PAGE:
The third example came from a buddy, Carl Medearis. I bumped into him the morning after the powerful lunch. He’s invited all the time to speak internationally to Muslims and Jews about Jesus. Many years ago, the author/speaker moved family to the Middle East, came back to Denver suburbia for a bit and is now moving back to that tumultuous region of the world. He told a story about a time two hooded strangers dropped a box on his Beirut, Lebanon front stoop. No bomb but a threat. If husband and father spoke at a nearby mosque? The note stated, “We will kill you, your wife and kids.” He spoke and, obviously, lived. Today Medearis writes about this experience in his latest book, Adventures In Saying Yes.
Three powerful reminders within 24 hours. Often? Always? We gotta be fearless. Is danger lurking? No logical solution to what ails, home, work or elsewhere? Sure, danger lurks in life but also lurking is the possibility of great triumph. Cast fear aside and allow wonderment to win.
Whether inspired by faith or whatever floats your fearless boat, keep your eye on the prize!
Sunday, May 17, 2015
Interviewing professional athletes was my job for almost 25 years as a Denver television and radio sports guy. Hanging out in odorous locker rooms covering the events, engaging the newsmakers and finding the story of the Broncos, Nuggets, Rockies, Avalanche and the teams they faced. I loved it.
Many of the guys involved in Victory's A Stronger Cord project, and on the comeback trail from addiction, incarceration or military fatigue, enjoy hearing the "inside" stories. Most men dig talking about sports. Much like ASC's group workouts, it's a great connector and equalizer.
Anyway, the guys seem to enjoy hearing yarns from this knucklehead's many years traveling near and far covering the local sports scene. The winners and losers. The triumphs and tragedies. The moments that make you say "Wow." The moments that make you say "Ow."
Without question, there are many memories I'll take to my grave. But in reality, there's a ton of down time when covering sports. A lot of sitting and waiting for an interview. Honestly, most of them are pretty mundane. Sports celebrities tend to speak in cliches. Those who have something unique to say are cherished. I can recall many times asking Broncos' tight end and Hall of Famer Shannon Sharpe one question and walking away with ten minutes of excellent material that would last a week on our nightly KCNC-TV sports segments.
But most interviews are uneventful. That's what made something I read recently in the Denver Post quite interesting. It came from former NFL running back Ricky Williams, in town to speak at a fundraising event. During his college and pro career there had been a few times where I engaged Williams in conversation. Rarely did he make eye contact and rarely did the 1998 Heisman Trophy winner have much to say.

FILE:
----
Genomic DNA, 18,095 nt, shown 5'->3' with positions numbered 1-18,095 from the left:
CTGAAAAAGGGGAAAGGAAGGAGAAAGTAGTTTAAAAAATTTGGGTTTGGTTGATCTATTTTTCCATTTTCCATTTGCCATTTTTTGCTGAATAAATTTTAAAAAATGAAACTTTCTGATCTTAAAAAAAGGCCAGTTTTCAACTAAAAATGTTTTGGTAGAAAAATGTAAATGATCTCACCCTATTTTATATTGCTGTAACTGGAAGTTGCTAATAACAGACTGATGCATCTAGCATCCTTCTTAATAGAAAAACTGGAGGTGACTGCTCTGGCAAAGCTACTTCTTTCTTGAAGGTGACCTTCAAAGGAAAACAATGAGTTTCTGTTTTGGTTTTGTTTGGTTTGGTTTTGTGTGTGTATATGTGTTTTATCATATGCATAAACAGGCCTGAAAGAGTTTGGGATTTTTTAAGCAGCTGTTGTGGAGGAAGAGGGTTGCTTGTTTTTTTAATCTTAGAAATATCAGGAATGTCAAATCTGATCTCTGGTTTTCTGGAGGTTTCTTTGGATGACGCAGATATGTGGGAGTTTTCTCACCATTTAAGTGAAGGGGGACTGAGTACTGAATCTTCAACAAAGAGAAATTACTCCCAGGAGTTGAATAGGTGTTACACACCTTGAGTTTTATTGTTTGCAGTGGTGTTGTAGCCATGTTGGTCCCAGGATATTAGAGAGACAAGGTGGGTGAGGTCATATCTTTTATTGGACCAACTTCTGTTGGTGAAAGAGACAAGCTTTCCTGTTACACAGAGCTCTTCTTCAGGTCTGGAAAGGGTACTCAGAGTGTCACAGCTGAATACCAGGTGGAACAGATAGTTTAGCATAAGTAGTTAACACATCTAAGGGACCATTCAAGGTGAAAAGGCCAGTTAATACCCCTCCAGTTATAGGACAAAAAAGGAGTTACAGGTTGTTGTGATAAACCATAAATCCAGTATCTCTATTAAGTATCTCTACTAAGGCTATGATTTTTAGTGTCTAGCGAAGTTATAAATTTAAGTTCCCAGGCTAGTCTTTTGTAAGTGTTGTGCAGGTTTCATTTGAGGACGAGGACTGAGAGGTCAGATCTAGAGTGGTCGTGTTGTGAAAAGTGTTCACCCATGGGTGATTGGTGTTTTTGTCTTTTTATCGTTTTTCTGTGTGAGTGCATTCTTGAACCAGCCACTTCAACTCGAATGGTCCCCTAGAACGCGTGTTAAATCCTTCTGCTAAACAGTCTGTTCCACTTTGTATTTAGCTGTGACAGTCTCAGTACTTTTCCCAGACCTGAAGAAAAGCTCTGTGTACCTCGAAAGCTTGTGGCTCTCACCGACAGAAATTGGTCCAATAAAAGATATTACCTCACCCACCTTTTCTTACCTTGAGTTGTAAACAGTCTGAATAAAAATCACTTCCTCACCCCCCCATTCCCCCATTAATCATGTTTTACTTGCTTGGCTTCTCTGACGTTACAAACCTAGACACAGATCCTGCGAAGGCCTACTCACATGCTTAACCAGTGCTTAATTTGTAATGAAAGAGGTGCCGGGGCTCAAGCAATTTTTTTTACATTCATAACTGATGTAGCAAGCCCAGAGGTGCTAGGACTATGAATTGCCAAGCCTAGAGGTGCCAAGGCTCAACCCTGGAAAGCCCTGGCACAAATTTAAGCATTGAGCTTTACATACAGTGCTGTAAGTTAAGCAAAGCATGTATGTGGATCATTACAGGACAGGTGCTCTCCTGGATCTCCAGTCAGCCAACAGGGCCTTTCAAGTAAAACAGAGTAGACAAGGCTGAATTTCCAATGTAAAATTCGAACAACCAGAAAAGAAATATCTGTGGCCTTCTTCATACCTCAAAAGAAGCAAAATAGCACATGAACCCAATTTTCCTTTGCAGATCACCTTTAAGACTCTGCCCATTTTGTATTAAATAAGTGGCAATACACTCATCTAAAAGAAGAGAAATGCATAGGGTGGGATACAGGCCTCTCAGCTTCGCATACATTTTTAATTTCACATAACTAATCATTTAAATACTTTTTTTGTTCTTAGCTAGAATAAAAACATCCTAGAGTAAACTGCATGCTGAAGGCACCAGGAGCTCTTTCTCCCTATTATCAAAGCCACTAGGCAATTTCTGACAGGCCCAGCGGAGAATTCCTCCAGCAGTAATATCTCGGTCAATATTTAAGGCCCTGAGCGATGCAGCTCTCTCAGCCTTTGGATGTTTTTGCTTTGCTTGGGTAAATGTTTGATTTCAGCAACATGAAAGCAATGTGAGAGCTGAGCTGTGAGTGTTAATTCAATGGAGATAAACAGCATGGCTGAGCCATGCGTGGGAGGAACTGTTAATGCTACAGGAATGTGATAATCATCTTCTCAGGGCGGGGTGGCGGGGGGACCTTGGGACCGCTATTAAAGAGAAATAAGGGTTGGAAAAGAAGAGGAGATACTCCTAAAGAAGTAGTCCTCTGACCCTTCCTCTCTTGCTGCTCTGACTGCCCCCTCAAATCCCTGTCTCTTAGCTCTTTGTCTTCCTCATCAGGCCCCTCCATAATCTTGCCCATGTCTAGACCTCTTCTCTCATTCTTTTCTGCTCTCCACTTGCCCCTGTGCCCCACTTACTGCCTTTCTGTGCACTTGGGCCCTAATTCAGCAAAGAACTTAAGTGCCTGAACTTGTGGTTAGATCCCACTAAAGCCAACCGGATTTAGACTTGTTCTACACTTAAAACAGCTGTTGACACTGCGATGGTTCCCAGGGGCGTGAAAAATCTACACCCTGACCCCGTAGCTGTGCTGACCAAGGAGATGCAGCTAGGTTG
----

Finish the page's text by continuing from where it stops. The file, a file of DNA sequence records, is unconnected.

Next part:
Things have changed, for the better. The San Diego, California native has much to say these days. The married father of five offers hope to those trying to let go of a painful past and focus on a promising future.
Williams was sexually abused by his father as a child, and suffered from social anxiety and depression. It now makes sense why he wasn't real talkative. It now makes sense why his pro career is known more for drug-related suspensions and odd behavior than memorable touchdowns and victories. Williams' goal was never to play professional football and become wealthy. He wanted a college degree and a chance to give back to his community. "I gave up my vision for the vision of everyone around me to become rich and famous."
Wisdom now reigns in Ricky's world of transformation from success to significance. The 37-year-old shares his story and helps vulnerable young men and women with theirs. "Our greatest contribution to ourselves, to our communities, to our families, is to know ourselves and be ourselves," Williams told the Post.
It starts with a vision. This week let's learn from Ricky's roller coaster ride. Don't surrender it to anybody!
Sunday, May 10, 2015
“It’s a burden having to be eye candy for the weekend. Wish me luck!”
With those parting words your scribe bid adios to the man transporting this aging jock for a pre-dawn flight. It eventually landed a knucklehead in Miami for a rendezvous with darling wife who happens to be a business dynamo. Each year my boss is part of the host team for her company’s “All Star” weekend that honors and rewards high-achieving underlings.
I always show up for the weekend, thus the “eye candy” joke.
Anyway, the conversation with the friendly driver on the way to DIA in the darkness of night centered around the darkness of what transpired in a movie theatre in nearby Aurora, Colorado in 2012. Unimaginable and heinous actions led to tragic death, debilitating injury and devastating emotional damage.